Esperance Morris Book vol 1 - online book

A Manual Of Morris Dances Folk-songs And Singing Games With Sheet Music And Instructions

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The Growth and Future of Morris Dancing.
An interviezu in the "Musical Herald" zvit/i Miss, Mary Neal, Espirance Girls' Club.
" Miss Neal, you have told the story of the beginning of your folk-music work in 'The Esperance Morris Book.' Will you tell the Musical Herald something aboul its developments ? "
" With pleasure. Where shall I begin ? The work now absorbs the whole of my time and that "I a secretary. I fear you will not have room to describe all that we are doing, but I can give you some instances oi the enthusiasm with which the movement is being taken up. I have a list of addresses of persons interested. Recently 1 sent a notice to about one-third of the names cm this list, announcing that I have had put at my disposal a large house at Littlehampton, and proposed to hold there an Easter vacation course for teachers. The notice wa.s copied into one or two educational papers. I thought that, if successful at all, I might hope to fill the house after two or three months' canvassing. Between fifty and sixty people could be taken. In three days 1 had to stop all circularising, and could have filled the house three times over. To avoid some of the disappointments a smaller house and some additional rooms have been engaged We hope to give teachers a comprehensive course of folk-art, combined with a delightful holiday at the seaside ami on the Sussex downs. Morris dances will be taught by Miss Florence Warren. Singing games by Miss May Start. Folk-songs by Mr. Clivc Carey. Lectures will be given by the Hon. Neville l.vtton and others. I am going to lecture on the religious ideas which persist in folk-lore. On Easter Sunday (what day more appropriate ?) Mr. F. R. Benson will possibly speak on Shakespeare and the resurrection of the dead. In more detail, the General Secretary of the Festival Association will speak about the features of the next celebrations at Stratford-on-Avon. It is clear that we must organise this vacation teaching on a bigger scale in the summer, and I shall welcome applications from ten hers who would like to join a course in August."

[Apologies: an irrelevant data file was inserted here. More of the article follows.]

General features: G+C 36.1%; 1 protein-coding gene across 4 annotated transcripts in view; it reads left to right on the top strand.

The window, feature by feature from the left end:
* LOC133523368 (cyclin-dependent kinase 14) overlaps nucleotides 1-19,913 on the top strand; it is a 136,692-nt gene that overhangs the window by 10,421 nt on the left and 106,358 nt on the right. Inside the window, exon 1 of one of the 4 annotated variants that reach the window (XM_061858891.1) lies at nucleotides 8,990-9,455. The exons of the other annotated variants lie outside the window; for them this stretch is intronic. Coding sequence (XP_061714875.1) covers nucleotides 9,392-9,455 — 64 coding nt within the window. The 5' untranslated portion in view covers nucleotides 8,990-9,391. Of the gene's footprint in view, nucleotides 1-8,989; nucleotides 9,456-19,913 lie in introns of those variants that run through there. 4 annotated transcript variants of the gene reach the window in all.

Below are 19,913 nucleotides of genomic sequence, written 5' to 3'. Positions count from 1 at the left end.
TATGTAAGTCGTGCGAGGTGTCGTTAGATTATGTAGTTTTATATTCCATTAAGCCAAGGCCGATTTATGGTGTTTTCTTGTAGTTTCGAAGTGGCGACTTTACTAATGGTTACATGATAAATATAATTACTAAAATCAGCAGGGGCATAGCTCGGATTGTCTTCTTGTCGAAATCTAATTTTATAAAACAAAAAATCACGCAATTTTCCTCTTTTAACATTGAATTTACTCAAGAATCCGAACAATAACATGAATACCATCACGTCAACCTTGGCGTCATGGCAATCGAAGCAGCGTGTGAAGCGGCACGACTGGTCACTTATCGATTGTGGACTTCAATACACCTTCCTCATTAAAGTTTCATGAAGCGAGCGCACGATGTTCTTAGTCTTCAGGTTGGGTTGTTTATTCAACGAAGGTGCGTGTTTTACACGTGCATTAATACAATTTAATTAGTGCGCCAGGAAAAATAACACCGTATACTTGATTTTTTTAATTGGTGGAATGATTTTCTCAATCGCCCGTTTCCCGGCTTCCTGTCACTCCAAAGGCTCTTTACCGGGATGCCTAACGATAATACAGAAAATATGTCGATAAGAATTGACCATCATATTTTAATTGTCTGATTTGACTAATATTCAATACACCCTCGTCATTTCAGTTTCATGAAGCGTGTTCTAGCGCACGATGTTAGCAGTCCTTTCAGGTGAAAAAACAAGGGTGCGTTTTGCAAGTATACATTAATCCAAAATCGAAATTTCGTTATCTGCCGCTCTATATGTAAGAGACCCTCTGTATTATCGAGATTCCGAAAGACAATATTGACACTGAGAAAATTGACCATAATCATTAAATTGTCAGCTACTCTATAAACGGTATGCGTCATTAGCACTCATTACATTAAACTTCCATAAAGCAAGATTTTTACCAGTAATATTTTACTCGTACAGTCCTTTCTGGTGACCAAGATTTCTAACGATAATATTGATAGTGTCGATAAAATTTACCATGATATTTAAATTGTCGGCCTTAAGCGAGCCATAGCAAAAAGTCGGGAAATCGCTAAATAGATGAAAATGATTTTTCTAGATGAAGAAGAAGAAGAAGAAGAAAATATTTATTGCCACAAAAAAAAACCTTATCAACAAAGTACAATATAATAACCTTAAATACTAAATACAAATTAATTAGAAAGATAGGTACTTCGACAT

" Is there something special about the next Shakespeare anniversary ? "
" Folk-song and dance competitions are being organised, and will be held in the Town I [all and Corn Exchange at Sti atford-on-Avon. Children from elementary schools will compete in nine classes (open and local) on the 9th May. in folk-songs, morris dances, traditional English country dances, and solo jigs. On the following day there will be similar